A change in the pathology report is the single most common reason for men to transition from active surveillance to radiation or surgery - either an increase in the grade of the tumor or an increase in the volume of tumor. The PSA and DRE are essentially 'backstops' or safety checks that occur between surveillance biopsies. If either of these change, proceeding with an earlier unscheduled biopsy may occur. 


Who Is a Canadidate for Active Surveillance?


Only men with what are categorized as "very low risk" or "low-tier intermediate risk" prostate cancers are candidates for active surveillance. Note that not all men who are categorized as such should undergo active surveillance as the treatment needs to be individualized. To be categorized as low or low-tier intermediate risk a man should have:

  1. PSA less than 10
  2. Gleason 3+3=6/10 OR Gleason 3+4=6/10 on their biopsy
  3. 'Low volume' of cancer (lower number/% of total cores; lower % of core involvement - there is no real consensus here though most specify less than 3 cores and less than 50% of any one core)
  4. Stage T2 or lower (confined to the prostate)


If you meet these criteria, then active surveillance is likely to be an option for you. These criteria may be relaxed if you have significant comorbidities with a life expectancy of less than 10 years. Conversely, if you are very young (less than 55) the criteria should be more strict as the time horizon may be much longer than 15-20 years.


Ultimately, emotional aspects play a large role and you should have the mindset that you:

  • Have the ability to live with cancer without worry reducing the quality of life (i.e. you won't be stressed out thinking you should be having radiation or surgery)
  • Are most concerned about the potential side effects of radiation or surgery
  • Value near term quality of life to a greater extent than any long term consequences that could occur


Overall, in the US and Canada about half of all men under the age of 70 who are candidates for active surveillance choose this option.


What are the chances of dying if I go on active surveillance? 


Men are often surprised that a cancer would be 'watched'. A natural response if to 'cut it out' based on the assumption that all cancer kills. This is not the case for all prostate cancers. Prostate cancer can most definitely be lethal - about 3% of men ultimately die from prostate cancer, the vast majority of men with metastatic prostate cancer die within 5 years of diagnosis and up to half of all men with high risk localized cancer can die from cancer without treatment. Having said that, a large majority of men who receive a diagnosis of prostate cancer do not die from prostate cancer and are far more likely to die of another cause. For men with low or low-intermediate prostate cancer, the prognosis looks like this (the following data are from Johns Hopkins and University of California San Francisco):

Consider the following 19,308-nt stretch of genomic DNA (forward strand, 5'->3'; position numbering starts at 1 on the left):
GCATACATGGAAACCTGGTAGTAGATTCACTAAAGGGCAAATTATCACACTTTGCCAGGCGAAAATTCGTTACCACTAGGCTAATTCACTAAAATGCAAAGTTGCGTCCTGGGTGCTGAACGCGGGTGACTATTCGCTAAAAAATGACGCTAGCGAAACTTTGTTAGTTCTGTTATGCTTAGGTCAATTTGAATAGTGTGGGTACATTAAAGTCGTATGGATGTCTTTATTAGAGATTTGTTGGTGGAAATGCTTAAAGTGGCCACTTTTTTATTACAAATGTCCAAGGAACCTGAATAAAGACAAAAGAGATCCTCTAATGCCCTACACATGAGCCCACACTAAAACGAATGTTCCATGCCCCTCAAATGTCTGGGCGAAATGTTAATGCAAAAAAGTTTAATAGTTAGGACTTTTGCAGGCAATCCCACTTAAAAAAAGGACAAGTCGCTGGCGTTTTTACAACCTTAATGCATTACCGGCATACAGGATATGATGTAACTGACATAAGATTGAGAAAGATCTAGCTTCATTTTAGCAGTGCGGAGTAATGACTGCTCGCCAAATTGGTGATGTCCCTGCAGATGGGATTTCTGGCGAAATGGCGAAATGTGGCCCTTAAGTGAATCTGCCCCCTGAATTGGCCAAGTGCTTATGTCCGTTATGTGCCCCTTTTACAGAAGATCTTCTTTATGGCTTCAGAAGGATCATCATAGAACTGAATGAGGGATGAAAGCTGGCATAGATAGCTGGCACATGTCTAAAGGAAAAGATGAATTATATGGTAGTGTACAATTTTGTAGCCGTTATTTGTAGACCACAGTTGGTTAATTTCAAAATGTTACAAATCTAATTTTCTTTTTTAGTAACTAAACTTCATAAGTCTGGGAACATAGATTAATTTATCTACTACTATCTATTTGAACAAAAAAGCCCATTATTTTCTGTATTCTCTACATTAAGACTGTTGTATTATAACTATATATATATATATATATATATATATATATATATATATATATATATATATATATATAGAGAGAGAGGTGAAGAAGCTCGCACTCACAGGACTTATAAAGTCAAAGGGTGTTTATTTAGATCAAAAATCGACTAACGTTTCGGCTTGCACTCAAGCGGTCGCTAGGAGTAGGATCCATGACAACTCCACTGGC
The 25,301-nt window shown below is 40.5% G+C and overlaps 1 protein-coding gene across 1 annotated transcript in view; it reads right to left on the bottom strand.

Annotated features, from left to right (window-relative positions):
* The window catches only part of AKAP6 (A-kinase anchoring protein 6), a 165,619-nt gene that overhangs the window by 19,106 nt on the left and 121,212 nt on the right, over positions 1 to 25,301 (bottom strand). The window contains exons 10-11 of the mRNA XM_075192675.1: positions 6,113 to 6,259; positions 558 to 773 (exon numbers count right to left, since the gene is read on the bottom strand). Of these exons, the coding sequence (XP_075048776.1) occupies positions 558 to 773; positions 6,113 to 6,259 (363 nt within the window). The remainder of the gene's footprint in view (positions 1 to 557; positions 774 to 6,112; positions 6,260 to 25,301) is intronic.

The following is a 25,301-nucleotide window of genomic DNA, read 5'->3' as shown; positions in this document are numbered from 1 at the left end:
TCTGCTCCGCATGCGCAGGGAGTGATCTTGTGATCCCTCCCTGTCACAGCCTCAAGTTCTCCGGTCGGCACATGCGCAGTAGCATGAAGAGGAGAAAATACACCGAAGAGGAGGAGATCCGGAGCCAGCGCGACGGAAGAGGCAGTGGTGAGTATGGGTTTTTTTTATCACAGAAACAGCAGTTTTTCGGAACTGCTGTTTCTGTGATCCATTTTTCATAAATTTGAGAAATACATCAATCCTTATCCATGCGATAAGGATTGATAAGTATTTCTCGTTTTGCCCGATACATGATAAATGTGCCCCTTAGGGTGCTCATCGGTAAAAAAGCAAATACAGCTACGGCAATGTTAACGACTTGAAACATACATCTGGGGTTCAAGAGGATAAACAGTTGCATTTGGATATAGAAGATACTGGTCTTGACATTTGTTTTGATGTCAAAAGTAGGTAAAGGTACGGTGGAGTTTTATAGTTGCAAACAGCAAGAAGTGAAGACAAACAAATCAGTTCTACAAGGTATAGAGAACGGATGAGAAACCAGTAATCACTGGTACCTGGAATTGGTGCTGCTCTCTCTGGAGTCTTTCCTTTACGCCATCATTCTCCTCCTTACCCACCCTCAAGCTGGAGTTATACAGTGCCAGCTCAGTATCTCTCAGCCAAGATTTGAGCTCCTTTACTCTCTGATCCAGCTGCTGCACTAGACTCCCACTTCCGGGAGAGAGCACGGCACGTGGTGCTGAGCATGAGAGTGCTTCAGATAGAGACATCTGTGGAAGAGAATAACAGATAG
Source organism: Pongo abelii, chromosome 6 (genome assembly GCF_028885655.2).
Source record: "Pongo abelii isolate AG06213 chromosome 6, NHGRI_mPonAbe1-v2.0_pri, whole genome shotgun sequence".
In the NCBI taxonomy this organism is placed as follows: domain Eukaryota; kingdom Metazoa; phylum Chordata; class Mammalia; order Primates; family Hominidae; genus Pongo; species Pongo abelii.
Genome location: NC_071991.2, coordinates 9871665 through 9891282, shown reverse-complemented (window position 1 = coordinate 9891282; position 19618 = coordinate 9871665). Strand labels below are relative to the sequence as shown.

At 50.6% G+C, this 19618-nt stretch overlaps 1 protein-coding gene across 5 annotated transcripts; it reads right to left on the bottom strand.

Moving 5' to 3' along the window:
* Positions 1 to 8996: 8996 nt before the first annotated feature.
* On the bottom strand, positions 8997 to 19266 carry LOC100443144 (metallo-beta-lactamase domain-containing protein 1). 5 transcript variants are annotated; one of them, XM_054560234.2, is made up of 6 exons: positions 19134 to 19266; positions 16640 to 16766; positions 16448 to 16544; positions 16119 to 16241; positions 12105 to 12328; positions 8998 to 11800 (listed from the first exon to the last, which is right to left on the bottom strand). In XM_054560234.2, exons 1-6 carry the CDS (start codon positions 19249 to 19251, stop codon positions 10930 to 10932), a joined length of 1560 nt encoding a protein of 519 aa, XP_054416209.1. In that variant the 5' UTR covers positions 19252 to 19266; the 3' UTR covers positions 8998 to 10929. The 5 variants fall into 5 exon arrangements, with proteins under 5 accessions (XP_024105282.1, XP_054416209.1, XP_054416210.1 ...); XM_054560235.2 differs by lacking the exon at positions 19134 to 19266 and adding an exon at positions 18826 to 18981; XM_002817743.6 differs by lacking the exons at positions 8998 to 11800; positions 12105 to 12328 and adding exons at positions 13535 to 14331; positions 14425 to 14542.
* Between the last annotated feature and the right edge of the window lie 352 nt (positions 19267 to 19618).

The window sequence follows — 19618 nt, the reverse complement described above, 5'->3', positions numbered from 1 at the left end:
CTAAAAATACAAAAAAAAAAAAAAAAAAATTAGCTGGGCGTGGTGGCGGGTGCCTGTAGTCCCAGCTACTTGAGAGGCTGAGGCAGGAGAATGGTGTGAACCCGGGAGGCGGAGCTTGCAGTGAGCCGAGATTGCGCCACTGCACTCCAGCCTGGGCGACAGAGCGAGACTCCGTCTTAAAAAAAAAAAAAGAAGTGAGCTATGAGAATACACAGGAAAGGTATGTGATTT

• About 3% of men on active surveillance protocols are expected to die from prostate cancer 20 years after diagnosis (and virtually no one within the first 5-10 years) compared with 1.6% of men who undergo immediate surgery.
  • 3.4% of men on surveillance vs. 2.0% of men undergoing immediate surgery would die of prostate cancer during their lifetime
  • The average projected increase in life expectancy attributed to surgery was 1.8 months
  • Men on surveillance would, on average, remain free of treatment for an additional 6 years


The outcome from active surveillance programs relfects a complex interaction of cancer risk, surveillance approach and overall patient health.


What are the chances of finding something that would warrant radiation or surgery?

Finding something that promptes definitive treatment is known as 'disease reclassification'. Because men on active survillance are already in the lowest risk groups, the risk reclassification is always upwards.


  • 1 in 3 patients will be reclassified within 5-10 years of diagnosis - virtually all of these men receive definitive treatment with radiation or surgery.
  • Reclassification tends to occur early on - a majority within the first few years after diagnosis and as a result of a biopsy (as opposed to PSA or prostate exam)
  • In most cases, the likely cause of the reclassification is increased sampling (i.e. more cores of tissue available for analysis, therefore a more complete assessment) rather then actual progression in the disease